The story is familiar. After a tough and stressful day at work or school, you come home and watch TV or play video games as a way to relax. But according to a new study, unwinding with such media could actually make you feel worse. New research publishing in the Journal of Communication found that some people who watch TV or play games when they are stressed out might experience feelings of guilt and failure.
As reported by GameSpot sister site CBS News, past research indicated that people were more likely to overcome their fatigue faster if they watched thought-provoking videos or played games. This "recovery experience" let media consumers detach from the struggles of their daily lives and instead enjoy feelings of control and fulfillment.
The new study, on the other hand, attempts to explain why this "recovery experience" is not actually beneficial to all people. In some cases, like the ones described in the study, exposure to media like TV and video games led people to feel guilty, depressed, or frustrated.
The authors of the study, called The Guilty Couch Potato: The Role of Ego Depletion in Reducing Recovery Through Media Use, argue that "ego depletion" can explain this phenomenon. This is a state in which a person's willpower is exhausted. A person experiencing ego-depletion is more likely to feel tired and listless, be more impulsive, and give in to temptations like fatty foods to help themselves feel better.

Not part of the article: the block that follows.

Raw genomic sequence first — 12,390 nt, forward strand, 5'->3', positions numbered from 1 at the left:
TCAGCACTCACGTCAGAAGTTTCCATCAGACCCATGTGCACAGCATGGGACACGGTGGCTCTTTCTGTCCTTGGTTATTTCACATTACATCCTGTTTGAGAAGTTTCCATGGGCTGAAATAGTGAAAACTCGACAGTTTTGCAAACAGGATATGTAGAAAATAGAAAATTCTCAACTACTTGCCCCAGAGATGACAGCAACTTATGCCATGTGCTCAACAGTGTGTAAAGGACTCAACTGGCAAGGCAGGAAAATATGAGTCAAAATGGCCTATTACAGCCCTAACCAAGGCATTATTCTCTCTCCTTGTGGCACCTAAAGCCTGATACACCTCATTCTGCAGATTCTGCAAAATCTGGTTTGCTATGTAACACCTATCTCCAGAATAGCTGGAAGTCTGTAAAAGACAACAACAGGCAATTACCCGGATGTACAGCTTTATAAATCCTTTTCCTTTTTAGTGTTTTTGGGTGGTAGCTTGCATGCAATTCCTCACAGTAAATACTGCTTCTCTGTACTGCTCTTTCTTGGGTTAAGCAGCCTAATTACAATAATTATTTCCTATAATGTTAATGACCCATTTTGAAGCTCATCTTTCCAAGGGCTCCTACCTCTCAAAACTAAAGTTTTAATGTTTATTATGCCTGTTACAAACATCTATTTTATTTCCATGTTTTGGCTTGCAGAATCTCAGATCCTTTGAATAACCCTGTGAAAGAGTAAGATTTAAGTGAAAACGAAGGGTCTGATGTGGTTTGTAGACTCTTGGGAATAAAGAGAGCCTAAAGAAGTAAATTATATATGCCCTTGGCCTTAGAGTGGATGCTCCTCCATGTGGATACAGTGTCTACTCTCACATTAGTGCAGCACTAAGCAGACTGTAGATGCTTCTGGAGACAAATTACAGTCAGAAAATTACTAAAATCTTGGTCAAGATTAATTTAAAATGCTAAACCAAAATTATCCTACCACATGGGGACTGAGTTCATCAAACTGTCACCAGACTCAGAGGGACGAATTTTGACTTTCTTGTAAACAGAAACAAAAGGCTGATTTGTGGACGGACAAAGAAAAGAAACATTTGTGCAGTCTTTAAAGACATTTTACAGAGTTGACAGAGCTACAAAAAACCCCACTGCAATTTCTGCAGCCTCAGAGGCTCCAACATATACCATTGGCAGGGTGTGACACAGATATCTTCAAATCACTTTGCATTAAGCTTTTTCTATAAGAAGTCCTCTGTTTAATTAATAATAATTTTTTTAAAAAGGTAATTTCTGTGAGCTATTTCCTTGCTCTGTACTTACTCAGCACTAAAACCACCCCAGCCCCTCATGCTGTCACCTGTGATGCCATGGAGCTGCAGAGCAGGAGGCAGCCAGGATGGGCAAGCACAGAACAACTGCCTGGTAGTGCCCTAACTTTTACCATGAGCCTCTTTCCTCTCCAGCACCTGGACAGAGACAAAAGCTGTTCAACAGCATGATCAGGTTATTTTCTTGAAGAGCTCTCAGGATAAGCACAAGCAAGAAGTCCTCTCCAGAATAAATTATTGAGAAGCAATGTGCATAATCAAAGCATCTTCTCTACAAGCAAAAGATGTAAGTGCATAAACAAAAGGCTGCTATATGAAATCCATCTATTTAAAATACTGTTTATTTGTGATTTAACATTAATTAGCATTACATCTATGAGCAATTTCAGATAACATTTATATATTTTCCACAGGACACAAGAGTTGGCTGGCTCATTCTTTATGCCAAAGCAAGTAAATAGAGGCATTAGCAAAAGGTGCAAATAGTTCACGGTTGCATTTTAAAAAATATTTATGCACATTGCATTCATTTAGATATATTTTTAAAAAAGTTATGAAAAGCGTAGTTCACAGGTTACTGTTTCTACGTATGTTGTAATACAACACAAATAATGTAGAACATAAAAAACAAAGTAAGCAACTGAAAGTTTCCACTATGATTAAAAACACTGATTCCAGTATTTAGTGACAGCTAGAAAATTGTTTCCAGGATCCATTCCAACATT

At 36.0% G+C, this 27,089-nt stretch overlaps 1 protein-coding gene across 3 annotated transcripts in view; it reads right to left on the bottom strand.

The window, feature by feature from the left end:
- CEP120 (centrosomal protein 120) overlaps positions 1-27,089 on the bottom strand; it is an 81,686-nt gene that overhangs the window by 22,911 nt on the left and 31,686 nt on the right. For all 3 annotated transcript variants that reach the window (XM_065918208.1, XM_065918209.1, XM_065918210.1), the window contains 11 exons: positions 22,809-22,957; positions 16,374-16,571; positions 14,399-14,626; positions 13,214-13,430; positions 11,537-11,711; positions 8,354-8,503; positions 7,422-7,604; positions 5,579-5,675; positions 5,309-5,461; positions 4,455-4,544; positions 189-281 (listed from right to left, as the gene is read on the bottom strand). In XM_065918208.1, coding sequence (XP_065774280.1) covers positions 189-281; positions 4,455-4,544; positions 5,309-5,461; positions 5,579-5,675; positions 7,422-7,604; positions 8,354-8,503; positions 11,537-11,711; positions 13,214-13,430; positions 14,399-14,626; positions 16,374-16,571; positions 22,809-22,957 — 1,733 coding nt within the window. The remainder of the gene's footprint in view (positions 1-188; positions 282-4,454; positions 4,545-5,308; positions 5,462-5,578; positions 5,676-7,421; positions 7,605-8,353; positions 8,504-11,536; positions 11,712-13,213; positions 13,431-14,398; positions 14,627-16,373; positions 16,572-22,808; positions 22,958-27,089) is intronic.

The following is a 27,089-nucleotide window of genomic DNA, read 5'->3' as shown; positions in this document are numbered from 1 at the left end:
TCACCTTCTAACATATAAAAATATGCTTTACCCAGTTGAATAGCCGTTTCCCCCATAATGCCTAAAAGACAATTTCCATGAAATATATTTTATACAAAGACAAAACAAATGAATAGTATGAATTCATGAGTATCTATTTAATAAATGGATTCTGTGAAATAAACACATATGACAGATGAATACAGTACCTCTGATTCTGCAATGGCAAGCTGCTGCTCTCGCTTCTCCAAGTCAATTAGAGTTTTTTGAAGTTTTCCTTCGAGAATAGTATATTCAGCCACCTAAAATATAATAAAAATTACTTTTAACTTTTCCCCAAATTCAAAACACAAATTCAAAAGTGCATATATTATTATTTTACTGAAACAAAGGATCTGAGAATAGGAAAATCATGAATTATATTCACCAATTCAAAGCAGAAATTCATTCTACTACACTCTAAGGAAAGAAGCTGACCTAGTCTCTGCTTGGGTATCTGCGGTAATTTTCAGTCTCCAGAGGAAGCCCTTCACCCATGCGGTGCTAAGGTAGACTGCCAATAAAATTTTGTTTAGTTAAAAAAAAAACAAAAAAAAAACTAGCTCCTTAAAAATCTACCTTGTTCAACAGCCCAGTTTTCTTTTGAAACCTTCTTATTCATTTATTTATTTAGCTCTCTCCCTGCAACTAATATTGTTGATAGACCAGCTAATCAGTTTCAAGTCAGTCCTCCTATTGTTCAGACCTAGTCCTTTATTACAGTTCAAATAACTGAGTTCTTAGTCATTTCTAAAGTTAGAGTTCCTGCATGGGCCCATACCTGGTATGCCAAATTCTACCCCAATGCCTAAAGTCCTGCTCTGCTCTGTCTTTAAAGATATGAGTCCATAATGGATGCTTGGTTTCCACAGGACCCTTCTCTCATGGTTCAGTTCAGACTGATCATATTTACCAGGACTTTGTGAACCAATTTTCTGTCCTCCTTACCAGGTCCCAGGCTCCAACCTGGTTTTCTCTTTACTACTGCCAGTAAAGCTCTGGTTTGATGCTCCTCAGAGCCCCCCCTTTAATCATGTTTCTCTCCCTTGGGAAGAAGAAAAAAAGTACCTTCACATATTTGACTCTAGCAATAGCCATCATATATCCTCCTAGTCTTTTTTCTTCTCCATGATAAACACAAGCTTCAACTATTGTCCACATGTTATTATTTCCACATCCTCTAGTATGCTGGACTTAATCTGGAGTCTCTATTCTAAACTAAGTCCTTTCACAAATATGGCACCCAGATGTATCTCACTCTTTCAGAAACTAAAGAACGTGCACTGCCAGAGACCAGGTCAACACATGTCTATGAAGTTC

When such "ego-depleted" people partake in TV or video games instead of activities like sports, art, or other social events, they often felt guilty instead of enjoying themselves, the study found. Researchers went on to conclude that those who were fatigued after a day of work oftentimes labeled their media consumption as procrastination instead of relaxation or entertainment.
Lastly, the researchers say that the widespread availability of smartphones today is not helping people relax, either. "In times of smartphones and mobile Internet, the ubiquitous availability of content and communication often seems to be a burden and a stressor rather than a recovery resource," one of the study's co-authors said.
You can read the full study right here. What do you make of the findings? Let us know in the comments below!